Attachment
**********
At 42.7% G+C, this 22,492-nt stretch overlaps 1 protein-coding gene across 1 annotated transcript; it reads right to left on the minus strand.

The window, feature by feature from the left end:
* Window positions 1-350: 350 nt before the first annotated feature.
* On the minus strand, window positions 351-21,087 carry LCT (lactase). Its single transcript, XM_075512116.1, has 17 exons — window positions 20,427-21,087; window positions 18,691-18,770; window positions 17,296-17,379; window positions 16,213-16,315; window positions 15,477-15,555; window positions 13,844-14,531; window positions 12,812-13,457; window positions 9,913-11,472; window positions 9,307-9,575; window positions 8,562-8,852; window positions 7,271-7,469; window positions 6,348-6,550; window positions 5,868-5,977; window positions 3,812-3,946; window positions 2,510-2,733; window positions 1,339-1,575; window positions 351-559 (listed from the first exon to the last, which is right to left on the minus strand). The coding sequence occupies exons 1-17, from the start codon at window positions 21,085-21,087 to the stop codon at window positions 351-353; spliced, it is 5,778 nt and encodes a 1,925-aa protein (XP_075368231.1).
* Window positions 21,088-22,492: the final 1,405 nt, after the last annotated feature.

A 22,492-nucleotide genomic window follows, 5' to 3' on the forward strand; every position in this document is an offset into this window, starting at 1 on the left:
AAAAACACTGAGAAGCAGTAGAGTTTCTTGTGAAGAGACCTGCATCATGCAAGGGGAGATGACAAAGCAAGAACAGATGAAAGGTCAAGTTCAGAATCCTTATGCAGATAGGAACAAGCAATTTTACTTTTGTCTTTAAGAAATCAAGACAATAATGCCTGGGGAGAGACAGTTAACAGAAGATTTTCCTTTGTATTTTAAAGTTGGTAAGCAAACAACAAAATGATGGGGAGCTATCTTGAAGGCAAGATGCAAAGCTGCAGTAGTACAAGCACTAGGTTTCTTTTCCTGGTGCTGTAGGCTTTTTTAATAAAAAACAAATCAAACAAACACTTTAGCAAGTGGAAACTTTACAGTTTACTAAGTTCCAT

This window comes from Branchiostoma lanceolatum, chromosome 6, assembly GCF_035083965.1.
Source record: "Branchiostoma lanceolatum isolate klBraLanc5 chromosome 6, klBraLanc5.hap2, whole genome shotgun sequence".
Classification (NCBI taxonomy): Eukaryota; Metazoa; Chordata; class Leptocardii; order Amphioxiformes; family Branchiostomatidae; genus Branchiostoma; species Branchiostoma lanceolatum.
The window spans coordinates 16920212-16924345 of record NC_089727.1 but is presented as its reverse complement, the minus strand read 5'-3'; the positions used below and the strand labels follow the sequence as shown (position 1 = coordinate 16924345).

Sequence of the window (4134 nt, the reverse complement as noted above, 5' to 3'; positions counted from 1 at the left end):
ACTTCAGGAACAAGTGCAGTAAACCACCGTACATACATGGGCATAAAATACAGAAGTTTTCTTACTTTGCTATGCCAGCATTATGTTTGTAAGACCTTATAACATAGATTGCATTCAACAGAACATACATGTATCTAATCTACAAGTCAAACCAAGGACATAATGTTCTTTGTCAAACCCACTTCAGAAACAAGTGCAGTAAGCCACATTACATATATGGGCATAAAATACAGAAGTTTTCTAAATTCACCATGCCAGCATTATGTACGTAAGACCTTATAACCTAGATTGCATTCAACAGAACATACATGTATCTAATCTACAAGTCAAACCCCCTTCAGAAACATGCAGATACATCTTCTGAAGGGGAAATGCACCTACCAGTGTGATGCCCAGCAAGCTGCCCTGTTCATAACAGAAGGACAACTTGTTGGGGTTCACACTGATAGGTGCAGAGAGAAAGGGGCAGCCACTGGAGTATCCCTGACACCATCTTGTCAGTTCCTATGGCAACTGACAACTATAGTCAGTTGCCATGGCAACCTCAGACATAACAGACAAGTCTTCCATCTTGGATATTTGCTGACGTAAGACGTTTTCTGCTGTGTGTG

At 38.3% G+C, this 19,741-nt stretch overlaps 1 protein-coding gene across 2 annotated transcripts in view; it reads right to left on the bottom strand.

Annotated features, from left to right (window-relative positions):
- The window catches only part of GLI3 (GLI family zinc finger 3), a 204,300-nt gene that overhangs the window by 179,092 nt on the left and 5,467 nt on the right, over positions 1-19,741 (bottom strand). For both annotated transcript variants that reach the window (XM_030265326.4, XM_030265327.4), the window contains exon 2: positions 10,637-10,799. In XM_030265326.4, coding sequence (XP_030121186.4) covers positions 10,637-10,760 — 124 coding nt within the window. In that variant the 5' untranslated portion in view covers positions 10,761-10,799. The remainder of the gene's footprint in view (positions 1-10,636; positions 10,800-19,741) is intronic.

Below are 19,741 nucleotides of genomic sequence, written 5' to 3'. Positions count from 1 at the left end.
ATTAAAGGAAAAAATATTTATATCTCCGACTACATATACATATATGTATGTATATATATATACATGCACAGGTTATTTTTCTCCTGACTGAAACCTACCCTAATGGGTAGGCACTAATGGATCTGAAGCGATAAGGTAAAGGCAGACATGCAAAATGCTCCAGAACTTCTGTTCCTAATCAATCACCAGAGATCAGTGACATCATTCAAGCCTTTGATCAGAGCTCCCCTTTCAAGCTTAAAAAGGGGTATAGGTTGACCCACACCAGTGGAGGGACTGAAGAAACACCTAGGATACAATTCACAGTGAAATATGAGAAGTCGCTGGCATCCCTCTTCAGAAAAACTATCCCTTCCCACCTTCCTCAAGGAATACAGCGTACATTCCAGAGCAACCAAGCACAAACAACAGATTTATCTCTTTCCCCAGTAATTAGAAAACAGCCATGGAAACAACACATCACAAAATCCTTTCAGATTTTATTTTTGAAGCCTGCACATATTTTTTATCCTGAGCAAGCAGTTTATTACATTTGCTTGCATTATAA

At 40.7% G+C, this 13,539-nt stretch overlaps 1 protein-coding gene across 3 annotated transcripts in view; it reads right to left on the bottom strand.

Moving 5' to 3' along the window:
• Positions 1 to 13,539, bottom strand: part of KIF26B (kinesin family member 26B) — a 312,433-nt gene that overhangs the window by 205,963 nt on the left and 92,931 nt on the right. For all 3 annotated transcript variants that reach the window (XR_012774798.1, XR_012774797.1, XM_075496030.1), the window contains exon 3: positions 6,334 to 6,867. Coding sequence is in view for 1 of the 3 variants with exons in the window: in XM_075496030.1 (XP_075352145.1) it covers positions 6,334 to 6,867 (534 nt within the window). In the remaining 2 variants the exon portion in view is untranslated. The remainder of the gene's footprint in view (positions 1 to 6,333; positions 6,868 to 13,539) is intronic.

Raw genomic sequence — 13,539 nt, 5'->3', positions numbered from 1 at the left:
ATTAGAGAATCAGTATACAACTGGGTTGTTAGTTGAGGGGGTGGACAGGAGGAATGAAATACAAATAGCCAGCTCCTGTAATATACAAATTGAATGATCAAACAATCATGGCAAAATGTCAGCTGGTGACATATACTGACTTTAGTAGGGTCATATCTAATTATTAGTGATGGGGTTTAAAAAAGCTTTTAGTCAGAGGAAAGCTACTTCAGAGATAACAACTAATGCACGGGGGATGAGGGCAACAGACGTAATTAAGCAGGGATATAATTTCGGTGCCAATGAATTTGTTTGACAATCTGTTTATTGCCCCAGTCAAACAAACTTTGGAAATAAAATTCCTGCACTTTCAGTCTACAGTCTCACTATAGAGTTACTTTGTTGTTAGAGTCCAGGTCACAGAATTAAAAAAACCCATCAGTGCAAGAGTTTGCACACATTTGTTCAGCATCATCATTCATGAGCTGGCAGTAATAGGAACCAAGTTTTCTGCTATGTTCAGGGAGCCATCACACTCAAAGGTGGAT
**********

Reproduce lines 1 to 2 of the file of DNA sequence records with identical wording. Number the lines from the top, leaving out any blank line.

At 42.7% G+C, this 22,492-nt stretch overlaps 1 protein-coding gene across 1 annotated transcript; it reads right to left on the minus strand.

The window, feature by feature from the left end: